ASTRO Presentation Highlights Genomic Research on Resistance to Radiation
Large-scale Cleveland Clinic effort catalogues and targets genetic alterations that confer resistance.
Physicians who treat patients with cancer face a key challenge in determining which of those patients will benefit from radiation therapy or chemotherapy.
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To aid these decisions, researchers increasingly turn to genomic medicine to identify mutations that can render a tumor immune to conventional treatment — and to develop targeted therapies that can overcome that resistance. Cleveland Clinic is engaged in an ambitious, large-scale effort to catalogue and target genetic alterations that confer resistance to radiation therapy.
A research team led by Mohamed Abazeed, MD, PhD, associate staff in the Department of Radiation Oncology and assistant professor of medicine, reported their findings September 15 and 16 in oral presentations at the annual meeting of the American Society for Radiation Oncology (ASTRO).
“Fundamentally, our group hunts for mutations and other alterations that represent the Achilles’ heel of cancers when used in combination with radiation,” says Dr. Abazeed. “We use high-throughput technology, computation, and a comprehensive target validation scheme, in an attempt to bring new molecular diagnostics into the clinic.”
Dr. Abazeed’s team created a novel platform to test tumor samples for radiation response in vitro in a high-throughput assay. Results from the assay are informed by genomic data derived from tumor samples. This allows the researchers to compare the response to radiation between samples with mutations in individual genes and wild-type samples that lack mutations.
“It’s a way of identifying what we call cell autonomous (or intrinsic) predictors of radiation response: the genomic biomarkers that make some tumors sensitive or resistant to radiation,” Dr. Abazeed explains.
A Focus on Lung Cancer
With lung cancer as an initial focus, Dr. Abazeed’s group has identified two strong determinants of resistance to radiation: the NRF2 pathway, which is present in about 25 to 30 percent of patients with non-small cell lung cancer, and BRAF mutations, which are found in 7 percent of patients with adenocarcinoma of the lung.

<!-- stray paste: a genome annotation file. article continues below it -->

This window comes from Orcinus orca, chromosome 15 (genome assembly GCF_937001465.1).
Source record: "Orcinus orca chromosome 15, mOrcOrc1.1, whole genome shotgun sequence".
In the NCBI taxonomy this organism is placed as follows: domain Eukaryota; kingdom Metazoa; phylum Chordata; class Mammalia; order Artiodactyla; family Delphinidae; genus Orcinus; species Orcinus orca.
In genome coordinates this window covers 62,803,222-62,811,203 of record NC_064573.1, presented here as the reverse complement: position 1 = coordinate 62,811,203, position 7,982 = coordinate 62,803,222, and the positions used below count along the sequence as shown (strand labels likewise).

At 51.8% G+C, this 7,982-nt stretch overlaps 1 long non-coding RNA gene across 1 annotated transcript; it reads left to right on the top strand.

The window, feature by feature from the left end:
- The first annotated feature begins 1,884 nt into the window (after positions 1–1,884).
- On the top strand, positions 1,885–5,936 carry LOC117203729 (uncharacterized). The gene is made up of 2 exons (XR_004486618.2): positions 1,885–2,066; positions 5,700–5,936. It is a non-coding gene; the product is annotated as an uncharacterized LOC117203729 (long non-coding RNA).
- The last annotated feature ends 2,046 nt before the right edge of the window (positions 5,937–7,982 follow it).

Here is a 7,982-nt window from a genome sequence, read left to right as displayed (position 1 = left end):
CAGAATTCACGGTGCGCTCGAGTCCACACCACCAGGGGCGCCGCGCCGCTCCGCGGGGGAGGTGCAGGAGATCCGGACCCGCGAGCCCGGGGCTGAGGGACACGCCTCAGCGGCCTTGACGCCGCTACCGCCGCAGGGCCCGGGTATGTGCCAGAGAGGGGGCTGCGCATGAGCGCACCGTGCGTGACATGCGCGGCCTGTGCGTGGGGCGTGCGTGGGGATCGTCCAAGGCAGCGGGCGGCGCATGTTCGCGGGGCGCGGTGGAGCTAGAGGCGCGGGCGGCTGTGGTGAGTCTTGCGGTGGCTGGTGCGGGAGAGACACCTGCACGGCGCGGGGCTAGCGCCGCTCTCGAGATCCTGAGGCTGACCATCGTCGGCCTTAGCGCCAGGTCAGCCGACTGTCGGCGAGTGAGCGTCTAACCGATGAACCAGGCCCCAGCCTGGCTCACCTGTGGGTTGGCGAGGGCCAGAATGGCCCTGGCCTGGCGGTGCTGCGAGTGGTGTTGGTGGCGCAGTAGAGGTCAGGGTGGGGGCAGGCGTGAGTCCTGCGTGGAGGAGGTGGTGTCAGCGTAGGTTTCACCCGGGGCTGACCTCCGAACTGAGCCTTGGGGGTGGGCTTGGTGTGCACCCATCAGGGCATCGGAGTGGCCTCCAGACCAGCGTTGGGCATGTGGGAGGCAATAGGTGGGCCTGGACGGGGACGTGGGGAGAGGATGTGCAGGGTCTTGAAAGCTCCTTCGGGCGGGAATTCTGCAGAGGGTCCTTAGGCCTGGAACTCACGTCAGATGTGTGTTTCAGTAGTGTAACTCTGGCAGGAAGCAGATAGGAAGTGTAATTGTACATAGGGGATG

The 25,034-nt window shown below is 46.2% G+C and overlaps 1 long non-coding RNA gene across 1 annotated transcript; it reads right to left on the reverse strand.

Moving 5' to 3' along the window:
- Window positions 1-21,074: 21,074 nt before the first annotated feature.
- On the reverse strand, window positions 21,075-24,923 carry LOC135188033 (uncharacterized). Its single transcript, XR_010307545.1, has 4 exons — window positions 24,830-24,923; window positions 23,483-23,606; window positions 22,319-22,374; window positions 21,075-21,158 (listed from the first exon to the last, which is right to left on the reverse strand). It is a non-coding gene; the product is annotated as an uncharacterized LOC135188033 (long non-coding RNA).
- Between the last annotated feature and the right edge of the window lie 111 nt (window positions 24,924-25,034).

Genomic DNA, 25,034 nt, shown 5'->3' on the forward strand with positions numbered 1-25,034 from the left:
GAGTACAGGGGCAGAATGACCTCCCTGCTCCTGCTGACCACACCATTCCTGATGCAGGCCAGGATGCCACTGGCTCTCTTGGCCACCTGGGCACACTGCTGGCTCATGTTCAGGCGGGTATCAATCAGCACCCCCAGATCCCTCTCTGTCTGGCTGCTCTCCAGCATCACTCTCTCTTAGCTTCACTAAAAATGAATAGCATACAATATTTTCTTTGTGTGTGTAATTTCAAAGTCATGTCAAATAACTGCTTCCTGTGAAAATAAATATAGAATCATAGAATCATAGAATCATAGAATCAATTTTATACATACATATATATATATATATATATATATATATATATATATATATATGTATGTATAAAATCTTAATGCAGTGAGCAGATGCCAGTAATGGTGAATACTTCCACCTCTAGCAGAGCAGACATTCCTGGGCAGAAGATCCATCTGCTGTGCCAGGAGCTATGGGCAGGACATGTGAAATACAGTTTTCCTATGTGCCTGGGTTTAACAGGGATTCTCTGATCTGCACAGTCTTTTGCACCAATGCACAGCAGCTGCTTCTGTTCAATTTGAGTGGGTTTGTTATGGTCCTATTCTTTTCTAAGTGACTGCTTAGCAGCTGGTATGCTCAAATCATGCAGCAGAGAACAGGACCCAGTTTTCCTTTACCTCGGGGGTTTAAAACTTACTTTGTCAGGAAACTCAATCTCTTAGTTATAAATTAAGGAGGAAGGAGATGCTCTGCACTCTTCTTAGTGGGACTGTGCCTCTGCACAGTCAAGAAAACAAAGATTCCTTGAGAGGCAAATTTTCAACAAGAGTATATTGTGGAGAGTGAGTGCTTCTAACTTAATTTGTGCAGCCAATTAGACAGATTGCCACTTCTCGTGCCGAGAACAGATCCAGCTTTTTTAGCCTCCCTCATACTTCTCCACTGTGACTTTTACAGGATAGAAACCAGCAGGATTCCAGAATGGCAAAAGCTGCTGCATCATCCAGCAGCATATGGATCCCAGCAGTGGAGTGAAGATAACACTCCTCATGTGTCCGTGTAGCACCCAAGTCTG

“We had previously identified NRF2 mutations as a novel predictor of resistance among squamous cancers,” Dr. Abazeed notes, “but the BRAF mutations were not expected determinants.”
The ASTRO presentations on lung cancer provided a detailed description of the extensive biological target validation of the NRF2 pathway as a regulator of radiation resistance. They also included the identification of several P13K/mTOR inhibitors as potent genotype-selective radiation sensitizers. Now that the NRF2 genetic pathway has been identified as a culprit in radiation resistance, researchers at the Dana-Farber Cancer Institute have launched a Phase IIB study to test a compound that counteracts the effect of this pathway.
In addition, Dr. Abazeed’s team is collaborating with commercial partners to develop molecular panels that can help identify lung cancer patients likely to be resistant to therapy. The panels also can inform the use of drugs that target selected pathways to overcome that resistance.
The Role of Androgen Receptors
A separate ASTRO presentation provided data on another aspect of the team’s work: identification of androgen receptor signaling as a novel determinant of radiation resistance in a subset of breast cancers. The presentation also outlined their approach for the clinical incorporation of this finding.
“The androgen receptor is expressed broadly in breast cancers and appears to be the main driver of proliferation in a subset of breast cancers (triple negative tumors),” Dr. Abazeed says.
“We demonstrated that androgen signaling is a major determinant of therapeutic resistance in these tumors. The combination of enzalutamide — which is a potent anti-androgen drug and is currently being tested in patients with metastatic triple negative breast cancers — confers substantial sensitivity to radiation. This paradigm of lineage-specific regulators of therapeutic resistance is translating into multiple lineages and disease sites. We think it’s a powerful model.”
He also notes that, to date, the team has profiled the radiation response of more than 600 cell lines representing more than 20 solid tumor lineages.